Learning from the movement's stumbles in 2010, a grassroots collection laid the groundwork to defeat the six-term Indiana senator.
The Tea Party, an unsteady movement that was beginning to resemble a wayward ship in 2012, found its north star in Indiana on Tuesday night.
State Treasurer Richard Mourdock defeated six-term Sen. Richard Lugar in the Republican primary, a victory owing to the incumbent's inept campaign, the outside groups that lashed him on the air, and a story about his out-of-state residency that would not go away. But well before those issues got a foothold, a grassroots-driven, local movement to unseat Lugar was well under way.
Sixteen months ago, a collection of Tea Party organizers met in the city of Tipton. Their goal was to address flaws in the movement that were exposed in 2010, when infighting and competing agendas largely driven by national groups and consultants hindered its ability to make lasting gains. What resulted was "Hoosiers for a Conservative Senate," a network of 60 Tea Party groups dedicated to retiring Lugar.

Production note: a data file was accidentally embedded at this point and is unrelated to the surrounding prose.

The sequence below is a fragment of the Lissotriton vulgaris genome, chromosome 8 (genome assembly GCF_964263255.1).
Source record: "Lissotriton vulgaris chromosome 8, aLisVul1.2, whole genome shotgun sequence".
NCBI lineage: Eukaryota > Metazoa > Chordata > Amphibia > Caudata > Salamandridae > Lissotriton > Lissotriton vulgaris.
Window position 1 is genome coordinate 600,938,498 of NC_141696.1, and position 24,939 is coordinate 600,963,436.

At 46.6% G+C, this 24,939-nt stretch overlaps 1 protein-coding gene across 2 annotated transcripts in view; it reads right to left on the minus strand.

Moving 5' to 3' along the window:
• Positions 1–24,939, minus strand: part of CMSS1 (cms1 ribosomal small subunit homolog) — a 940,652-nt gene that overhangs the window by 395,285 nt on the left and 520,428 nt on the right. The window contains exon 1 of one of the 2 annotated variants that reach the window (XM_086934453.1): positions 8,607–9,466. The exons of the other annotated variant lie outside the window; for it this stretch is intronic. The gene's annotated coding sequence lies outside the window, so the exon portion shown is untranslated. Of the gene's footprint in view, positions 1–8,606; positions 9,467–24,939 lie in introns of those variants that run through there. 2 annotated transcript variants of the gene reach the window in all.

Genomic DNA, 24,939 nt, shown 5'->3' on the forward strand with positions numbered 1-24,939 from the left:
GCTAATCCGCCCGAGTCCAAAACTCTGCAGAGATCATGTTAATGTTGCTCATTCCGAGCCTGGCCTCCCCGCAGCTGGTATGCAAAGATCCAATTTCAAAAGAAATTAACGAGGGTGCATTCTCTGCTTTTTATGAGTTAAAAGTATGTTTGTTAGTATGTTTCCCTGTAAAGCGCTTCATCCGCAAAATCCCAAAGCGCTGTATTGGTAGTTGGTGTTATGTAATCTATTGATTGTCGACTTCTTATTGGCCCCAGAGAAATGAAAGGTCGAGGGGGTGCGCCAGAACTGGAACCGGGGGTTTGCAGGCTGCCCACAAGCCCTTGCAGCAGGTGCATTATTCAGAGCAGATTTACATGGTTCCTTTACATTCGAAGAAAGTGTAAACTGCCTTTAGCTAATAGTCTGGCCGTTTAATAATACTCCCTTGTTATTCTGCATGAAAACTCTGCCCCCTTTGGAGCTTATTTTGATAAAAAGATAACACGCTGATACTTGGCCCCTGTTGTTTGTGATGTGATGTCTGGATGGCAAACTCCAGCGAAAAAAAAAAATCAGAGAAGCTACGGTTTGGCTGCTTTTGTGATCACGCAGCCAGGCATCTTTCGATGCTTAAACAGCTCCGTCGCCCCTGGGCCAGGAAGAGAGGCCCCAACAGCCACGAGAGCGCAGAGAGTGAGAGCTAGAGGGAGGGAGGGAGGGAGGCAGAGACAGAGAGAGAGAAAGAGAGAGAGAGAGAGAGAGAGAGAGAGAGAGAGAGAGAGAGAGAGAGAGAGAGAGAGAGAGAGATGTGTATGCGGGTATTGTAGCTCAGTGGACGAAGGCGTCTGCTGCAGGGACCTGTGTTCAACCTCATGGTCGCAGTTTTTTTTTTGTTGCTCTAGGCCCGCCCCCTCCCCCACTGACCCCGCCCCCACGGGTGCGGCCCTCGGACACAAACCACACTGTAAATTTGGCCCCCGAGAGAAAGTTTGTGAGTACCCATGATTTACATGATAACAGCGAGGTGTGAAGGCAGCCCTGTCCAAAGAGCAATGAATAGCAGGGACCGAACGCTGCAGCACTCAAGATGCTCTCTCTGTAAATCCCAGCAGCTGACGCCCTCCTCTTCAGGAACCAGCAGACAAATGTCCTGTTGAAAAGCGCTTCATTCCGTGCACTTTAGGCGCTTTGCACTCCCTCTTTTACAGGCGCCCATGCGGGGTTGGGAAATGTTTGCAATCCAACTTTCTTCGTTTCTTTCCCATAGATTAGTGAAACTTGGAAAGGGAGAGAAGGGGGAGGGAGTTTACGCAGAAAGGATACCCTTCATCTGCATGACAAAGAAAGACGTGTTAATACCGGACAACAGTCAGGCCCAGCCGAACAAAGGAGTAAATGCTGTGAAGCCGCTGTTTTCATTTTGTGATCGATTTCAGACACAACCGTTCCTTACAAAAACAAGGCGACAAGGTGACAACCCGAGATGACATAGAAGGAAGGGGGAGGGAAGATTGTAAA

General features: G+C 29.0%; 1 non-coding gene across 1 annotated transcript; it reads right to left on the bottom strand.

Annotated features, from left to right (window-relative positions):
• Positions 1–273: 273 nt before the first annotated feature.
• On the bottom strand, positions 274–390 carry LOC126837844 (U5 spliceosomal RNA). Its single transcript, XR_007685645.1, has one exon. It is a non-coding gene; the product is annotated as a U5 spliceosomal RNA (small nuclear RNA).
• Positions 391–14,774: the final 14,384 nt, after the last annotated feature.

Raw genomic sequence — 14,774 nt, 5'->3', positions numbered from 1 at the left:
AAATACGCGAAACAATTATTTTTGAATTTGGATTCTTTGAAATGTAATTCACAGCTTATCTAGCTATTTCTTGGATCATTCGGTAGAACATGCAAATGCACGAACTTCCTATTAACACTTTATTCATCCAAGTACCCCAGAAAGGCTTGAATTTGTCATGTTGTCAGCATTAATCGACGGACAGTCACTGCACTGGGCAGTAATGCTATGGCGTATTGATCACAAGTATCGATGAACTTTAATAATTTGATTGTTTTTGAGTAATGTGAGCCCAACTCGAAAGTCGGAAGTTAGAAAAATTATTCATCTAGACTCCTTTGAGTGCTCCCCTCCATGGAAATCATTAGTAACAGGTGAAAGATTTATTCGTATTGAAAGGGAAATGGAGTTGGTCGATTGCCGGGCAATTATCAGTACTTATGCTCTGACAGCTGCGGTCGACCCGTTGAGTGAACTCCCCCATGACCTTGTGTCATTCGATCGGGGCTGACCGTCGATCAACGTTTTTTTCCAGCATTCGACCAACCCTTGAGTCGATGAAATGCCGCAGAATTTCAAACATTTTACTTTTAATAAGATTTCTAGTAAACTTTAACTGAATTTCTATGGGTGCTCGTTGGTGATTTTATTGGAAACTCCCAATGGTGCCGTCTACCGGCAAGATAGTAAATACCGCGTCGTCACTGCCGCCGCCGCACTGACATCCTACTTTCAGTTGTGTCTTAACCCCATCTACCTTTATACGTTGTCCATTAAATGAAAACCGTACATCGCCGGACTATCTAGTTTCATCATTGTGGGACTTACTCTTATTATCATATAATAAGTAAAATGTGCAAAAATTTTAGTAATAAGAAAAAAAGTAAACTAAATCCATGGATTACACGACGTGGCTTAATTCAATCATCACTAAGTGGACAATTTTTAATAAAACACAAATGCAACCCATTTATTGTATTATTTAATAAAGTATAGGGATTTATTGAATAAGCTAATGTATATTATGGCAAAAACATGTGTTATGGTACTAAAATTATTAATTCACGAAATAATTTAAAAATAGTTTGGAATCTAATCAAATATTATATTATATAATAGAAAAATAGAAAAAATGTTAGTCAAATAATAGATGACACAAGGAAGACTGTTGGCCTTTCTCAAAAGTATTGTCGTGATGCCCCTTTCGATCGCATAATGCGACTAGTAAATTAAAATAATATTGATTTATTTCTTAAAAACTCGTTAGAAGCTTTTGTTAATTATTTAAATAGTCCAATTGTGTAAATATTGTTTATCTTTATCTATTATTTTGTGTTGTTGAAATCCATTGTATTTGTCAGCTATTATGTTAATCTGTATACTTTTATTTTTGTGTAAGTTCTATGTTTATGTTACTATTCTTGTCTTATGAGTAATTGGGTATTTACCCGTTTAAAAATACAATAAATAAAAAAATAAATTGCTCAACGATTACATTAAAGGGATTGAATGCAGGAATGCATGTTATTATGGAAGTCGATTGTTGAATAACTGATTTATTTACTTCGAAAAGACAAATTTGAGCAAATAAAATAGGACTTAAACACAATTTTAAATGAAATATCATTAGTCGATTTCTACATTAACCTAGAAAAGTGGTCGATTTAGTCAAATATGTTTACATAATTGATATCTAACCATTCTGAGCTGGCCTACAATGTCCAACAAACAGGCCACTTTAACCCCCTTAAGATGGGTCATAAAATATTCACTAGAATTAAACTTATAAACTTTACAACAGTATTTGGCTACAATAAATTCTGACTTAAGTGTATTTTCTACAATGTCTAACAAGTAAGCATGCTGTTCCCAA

"We didn't have the unity [in 2010]. Once we built the foundation of unity, we went out and educated people about Lugar's voting record," said Monica Boyer, one of the group's cofounders.
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The group endorsed Mourdock after a September straw poll showed that he was the preferred choice of conservative activists. National groups like the Tea Party Express that in 2010 were responsible for the rise of Christine O'Donnell in Delaware and Joe Miller in Alaska had yet to enter fray in a major way. The national group FreedomWorks had met with Boyer's organization, but it didn't jump in with full force until Mourdock emerged as the consensus candidate.